Who’s the worst sinner you know?
You know, the person who’s always judgemental about everyone. On the outside the might look perfect, but you know their thoughts are far from pure. Jesus told us to love and that by that love we would be known but a label that says hater would describe them best.
The worst sinner I know is me.
If you know me you might agree that there are people that are far worse then me. You might make the case about how I serve Jesus by teaching in public schools and teaching at my church. Yes, there are people that have committed public sins that are far more horrific than any I have ever committed.
I am still the worse sinner I know. I can see a few other people’s sins. But I know absolutely every single evil though I’ve ever had. I know how many times I have acted so selfishly that I wanted something so bad that it didn’t matter what happened to anyone else. My motives even for good things have not always been in the right place. Furthermore, I know all of this and know there is so much more.
You have probably read about Paul or at least heard of him. Excluding Christ, He is the greatest missionary in the New Testament. He sacrificed all he had worked to gain in the Jewish community, suffered hunger, received insults, was rejected, was imprisoned, shipwrecked, was nearly killed several times, and loved the Church with the greatest love. This same Paul acknowledges himself as the worst sinner.
How could he? Because he was the worst sinner he knew. He shares this struggle he has with his sinful nature in Romans 7.
So why I am saying all this?
I think it would benefit us is we dealt with the sinner we know best more than the sinners we know externally. I am not saying that we should not confront the sins of others in a loving way especially if they are harming others. Paul did.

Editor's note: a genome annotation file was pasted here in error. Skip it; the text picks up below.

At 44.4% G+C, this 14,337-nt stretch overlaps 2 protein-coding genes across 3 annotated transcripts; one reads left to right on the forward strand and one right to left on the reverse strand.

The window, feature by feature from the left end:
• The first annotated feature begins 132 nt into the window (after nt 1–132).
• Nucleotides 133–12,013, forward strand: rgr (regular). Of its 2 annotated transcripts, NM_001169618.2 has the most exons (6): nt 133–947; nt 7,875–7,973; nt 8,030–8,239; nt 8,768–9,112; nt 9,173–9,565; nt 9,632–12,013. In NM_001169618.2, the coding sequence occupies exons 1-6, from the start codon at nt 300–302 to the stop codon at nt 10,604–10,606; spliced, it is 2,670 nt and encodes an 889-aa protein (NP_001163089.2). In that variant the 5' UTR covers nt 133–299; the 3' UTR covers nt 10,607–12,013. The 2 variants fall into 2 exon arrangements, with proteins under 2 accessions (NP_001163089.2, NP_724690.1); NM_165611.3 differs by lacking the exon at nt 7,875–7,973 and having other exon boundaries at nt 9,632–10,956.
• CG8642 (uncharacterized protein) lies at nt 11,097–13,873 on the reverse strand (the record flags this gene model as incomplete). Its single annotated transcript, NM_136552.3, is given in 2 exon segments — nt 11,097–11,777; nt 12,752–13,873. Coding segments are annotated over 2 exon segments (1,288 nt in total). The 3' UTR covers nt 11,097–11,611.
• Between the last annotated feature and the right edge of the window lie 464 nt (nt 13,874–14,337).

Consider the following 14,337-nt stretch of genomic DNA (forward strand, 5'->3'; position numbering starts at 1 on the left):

What I am saying is that it can become easier to judge and point the finger at someone else’s sin and tuck away our sins because they are not visible. This is what the Pharisees did and Jesus reprimanded,
Matthew 23:27-28 (NIV)
27 “Woe to you, teachers of the law and Pharisees, you hypocrites! You are like whitewashed tombs, which look beautiful on the outside but on the inside are full of the bones of the dead and everything unclean. 28 In the same way, on the outside you appear to people as righteous but on the inside you are full of hypocrisy and wickedness.
Jesus wants us to battle the worst sinner we know. And that will happen from the inside out. We are to be transformed from the inside out. Our external appearance should be changed because of what Jesus has done and is doing on the inside. Not, make the outside look nice and clean so people think our hearts right with God.